30 November 2018
G20 leaders are meeting in Buenos Aires for their annual summit ten years after the financial crisis as unions warn people still feel betrayed by their taxes having saved a speculation-based economy that their political leaders then did not reform. Having failed to deliver social justice and decent work for all, the multilateral system that governs globalisation is now at risk.
The Labour 20 Statement to the G20 sets out policy recommendations for leaders to take action to reduce inequality, raise minimum wages and strengthen collective bargaining and to make the digital economy work for all.
The roadmap for the G20 has been set by the G20 Labour Ministers Declaration, but it remains for G20 leaders to implement commitments to:
“Globalisation is no longer assured as the travesty of the current economic model has subjected people to low-wage and insecure jobs and has shattered the trust in politics and democracy. Minimum wages, even when they are in place, often do not cover basic living expenses, and people in work are struggling to get by. 94% of the supply chain workers who make massive profits for multinational corporations are a hidden workforce in low-wage, unsafe and insecure jobs,” said Sharan Burrow, General Secretary, International Trade Union Confederation.
“The digital economy brings challenges and opportunities which require global cooperation and cross-border social dialogue. Challenges like workers’ data privacy, data ownership, surveillance, platform employment, and competition laws that prevent organising and bargaining for non-standard workers require governments to uphold laws to protect workers. G20 commitments to training, skills and strengthening social dialogue provide the foundation for the just transitions required for the workplace changes from digitalisation.” Pierre Habbard, General Secretary, Trade Union Advisory Committee to the OECD (TUAC)
The Labour 20 is calling on G20 leaders to commit to:
Clean up global supply chains, delivering on commitments to take labour rights out of competition, bringing an end to forced labour, child labour, precarious work, low wages and hazardous working conditions. G20 Leaders should support the negotiation of the UN Binding Treaty on Business and Human Rights and ensure that multinational enterprises address and provide redress for violations within their supply chains.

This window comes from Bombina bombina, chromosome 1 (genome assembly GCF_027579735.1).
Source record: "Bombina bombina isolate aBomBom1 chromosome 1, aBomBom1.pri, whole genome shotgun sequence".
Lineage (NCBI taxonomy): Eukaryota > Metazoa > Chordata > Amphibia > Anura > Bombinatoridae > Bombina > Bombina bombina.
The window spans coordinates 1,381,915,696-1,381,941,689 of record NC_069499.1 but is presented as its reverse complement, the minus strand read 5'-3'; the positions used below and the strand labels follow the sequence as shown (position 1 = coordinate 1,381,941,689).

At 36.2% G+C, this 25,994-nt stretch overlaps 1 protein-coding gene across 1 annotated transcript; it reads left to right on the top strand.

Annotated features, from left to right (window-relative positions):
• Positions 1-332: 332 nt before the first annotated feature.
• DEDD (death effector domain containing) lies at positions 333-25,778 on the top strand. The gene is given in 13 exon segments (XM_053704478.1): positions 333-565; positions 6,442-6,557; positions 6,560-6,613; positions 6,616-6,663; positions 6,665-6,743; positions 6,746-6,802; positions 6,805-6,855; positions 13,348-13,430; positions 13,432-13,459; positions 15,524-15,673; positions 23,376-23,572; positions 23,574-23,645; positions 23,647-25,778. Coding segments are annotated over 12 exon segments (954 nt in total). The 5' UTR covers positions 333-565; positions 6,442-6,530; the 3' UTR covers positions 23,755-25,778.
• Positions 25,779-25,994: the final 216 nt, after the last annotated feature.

Raising minimum wages and strengthening collective bargaining will do much to reverse the fall in the labour income share experienced in most countries, thus addressing inequality and providing the increase in global demand needed to sustain economic recovery.
Make the digital economy work for all. The G20 leaders should be preparing the workforce for the future of work with redeployment strategies, wage and working time readjustments, skills development and social protection. We also call on governments to establish effective governance and regulatory structures so that digital enterprises respect the labour and human rights of platform workers. Action is also urgently needed to connect the billions of people who do not yet have internet access.
Climate Action and Just Transition. G20 governments must revise climate policy and goals to keep global warming below a 1.5°C change, and take action to achieve the objectives of the Paris Climate Agreement including promoting and implementing strategies for a Just Transition to a net zero-emissions economy.
“Today’s global risks need global solutions and global policies. The G20 can drive policies to create jobs, respect workers’ rights, tackle climate change and ensure the global economy complies with decent work standards. A joint meeting between Employment and Finance Ministers in 2019 can provide the co-ordination between and within countries needed for growth, jobs and wages. The UN Agenda 2030 must be the guide for G20 policy coordination that should be taken up by the Japanese Presidency in 2019,” said Sharan Burrow.